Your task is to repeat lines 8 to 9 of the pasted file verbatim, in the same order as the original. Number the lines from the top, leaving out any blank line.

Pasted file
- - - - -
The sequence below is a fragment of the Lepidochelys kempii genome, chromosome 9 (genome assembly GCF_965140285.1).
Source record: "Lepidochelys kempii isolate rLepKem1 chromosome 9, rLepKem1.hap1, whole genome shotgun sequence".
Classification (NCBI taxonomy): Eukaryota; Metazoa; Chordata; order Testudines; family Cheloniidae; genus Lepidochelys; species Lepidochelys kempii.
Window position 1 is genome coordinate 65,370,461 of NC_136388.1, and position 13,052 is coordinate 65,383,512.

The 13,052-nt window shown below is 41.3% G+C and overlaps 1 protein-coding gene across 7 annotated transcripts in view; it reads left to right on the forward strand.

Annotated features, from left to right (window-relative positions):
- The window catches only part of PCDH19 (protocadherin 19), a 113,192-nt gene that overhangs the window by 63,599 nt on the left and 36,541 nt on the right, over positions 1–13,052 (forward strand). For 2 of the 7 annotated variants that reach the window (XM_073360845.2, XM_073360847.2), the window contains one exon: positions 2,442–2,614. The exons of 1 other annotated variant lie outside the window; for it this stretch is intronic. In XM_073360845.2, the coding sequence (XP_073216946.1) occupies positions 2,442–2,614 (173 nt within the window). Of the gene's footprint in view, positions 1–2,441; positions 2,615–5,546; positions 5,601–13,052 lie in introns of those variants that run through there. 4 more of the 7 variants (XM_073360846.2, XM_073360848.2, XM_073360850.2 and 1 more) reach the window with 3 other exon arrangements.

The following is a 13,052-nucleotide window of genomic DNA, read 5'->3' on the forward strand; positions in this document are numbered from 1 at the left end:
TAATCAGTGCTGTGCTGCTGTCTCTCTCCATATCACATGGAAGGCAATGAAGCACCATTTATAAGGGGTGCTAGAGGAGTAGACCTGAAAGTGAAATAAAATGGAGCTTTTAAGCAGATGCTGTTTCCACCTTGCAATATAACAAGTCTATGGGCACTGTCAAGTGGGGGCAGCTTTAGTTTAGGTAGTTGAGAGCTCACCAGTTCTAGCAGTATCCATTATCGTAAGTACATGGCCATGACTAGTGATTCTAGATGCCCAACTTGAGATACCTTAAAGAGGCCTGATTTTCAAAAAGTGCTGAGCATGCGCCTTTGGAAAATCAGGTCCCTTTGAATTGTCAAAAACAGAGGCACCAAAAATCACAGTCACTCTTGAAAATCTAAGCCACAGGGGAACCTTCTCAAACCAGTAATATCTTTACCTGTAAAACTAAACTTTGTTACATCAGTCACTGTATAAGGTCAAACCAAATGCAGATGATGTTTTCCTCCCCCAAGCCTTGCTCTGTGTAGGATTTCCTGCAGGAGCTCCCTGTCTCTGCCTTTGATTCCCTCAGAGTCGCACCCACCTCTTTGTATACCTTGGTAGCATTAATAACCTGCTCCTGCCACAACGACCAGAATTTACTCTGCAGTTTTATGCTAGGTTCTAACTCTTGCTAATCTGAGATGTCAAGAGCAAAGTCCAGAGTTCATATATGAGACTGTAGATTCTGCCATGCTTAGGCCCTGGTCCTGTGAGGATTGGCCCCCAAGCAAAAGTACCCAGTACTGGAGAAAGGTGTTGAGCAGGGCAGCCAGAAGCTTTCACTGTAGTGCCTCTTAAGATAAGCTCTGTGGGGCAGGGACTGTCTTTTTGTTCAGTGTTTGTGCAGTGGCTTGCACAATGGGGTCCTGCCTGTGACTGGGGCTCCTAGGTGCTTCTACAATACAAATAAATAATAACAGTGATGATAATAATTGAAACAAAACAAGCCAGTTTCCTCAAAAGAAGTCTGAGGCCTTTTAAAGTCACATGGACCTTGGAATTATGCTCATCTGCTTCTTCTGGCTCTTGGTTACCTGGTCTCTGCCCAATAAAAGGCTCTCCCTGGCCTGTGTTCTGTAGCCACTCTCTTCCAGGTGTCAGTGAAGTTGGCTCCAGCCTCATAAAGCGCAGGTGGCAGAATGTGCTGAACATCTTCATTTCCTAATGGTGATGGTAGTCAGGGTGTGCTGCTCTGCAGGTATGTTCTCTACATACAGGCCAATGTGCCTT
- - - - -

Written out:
The following is a 13,052-nucleotide window of genomic DNA, read 5'->3' on the forward strand; positions in this document are numbered from 1 at the left end:
TAATCAGTGCTGTGCTGCTGTCTCTCTCCATATCACATGGAAGGCAATGAAGCACCATTTATAAGGGGTGCTAGAGGAGTAGACCTGAAAGTGAAATAAAATGGAGCTTTTAAGCAGATGCTGTTTCCACCTTGCAATATAACAAGTCTATGGGCACTGTCAAGTGGGGGCAGCTTTAGTTTAGGTAGTTGAGAGCTCACCAGTTCTAGCAGTATCCATTATCGTAAGTACATGGCCATGACTAGTGATTCTAGATGCCCAACTTGAGATACCTTAAAGAGGCCTGATTTTCAAAAAGTGCTGAGCATGCGCCTTTGGAAAATCAGGTCCCTTTGAATTGTCAAAAACAGAGGCACCAAAAATCACAGTCACTCTTGAAAATCTAAGCCACAGGGGAACCTTCTCAAACCAGTAATATCTTTACCTGTAAAACTAAACTTTGTTACATCAGTCACTGTATAAGGTCAAACCAAATGCAGATGATGTTTTCCTCCCCCAAGCCTTGCTCTGTGTAGGATTTCCTGCAGGAGCTCCCTGTCTCTGCCTTTGATTCCCTCAGAGTCGCACCCACCTCTTTGTATACCTTGGTAGCATTAATAACCTGCTCCTGCCACAACGACCAGAATTTACTCTGCAGTTTTATGCTAGGTTCTAACTCTTGCTAATCTGAGATGTCAAGAGCAAAGTCCAGAGTTCATATATGAGACTGTAGATTCTGCCATGCTTAGGCCCTGGTCCTGTGAGGATTGGCCCCCAAGCAAAAGTACCCAGTACTGGAGAAAGGTGTTGAGCAGGGCAGCCAGAAGCTTTCACTGTAGTGCCTCTTAAGATAAGCTCTGTGGGGCAGGGACTGTCTTTTTGTTCAGTGTTTGTGCAGTGGCTTGCACAATGGGGTCCTGCCTGTGACTGGGGCTCCTAGGTGCTTCTACAATACAAATAAATAATAACAGTGATGATAATAATTGAAACAAAACAAGCCAGTTTCCTCAAAAGAAGTCTGAGGCCTTTTAAAGTCACATGGACCTTGGAATTATGCTCATCTGCTTCTTCTGGCTCTTGGTTACCTGGTCTCTGCCCAATAAAAGGCTCTCCCTGGCCTGTGTTCTGTAGCCACTCTCTTCCAGGTGTCAGTGAAGTTGGCTCCAGCCTCATAAAGCGCAGGTGGCAGAATGTGCTGAACATCTTCATTTCCTAATGGTGATGGTAGTCAGGGTGTGCTGCTCTGCAGGTATGTTCTCTACATACAGGCCAATGTGCCTT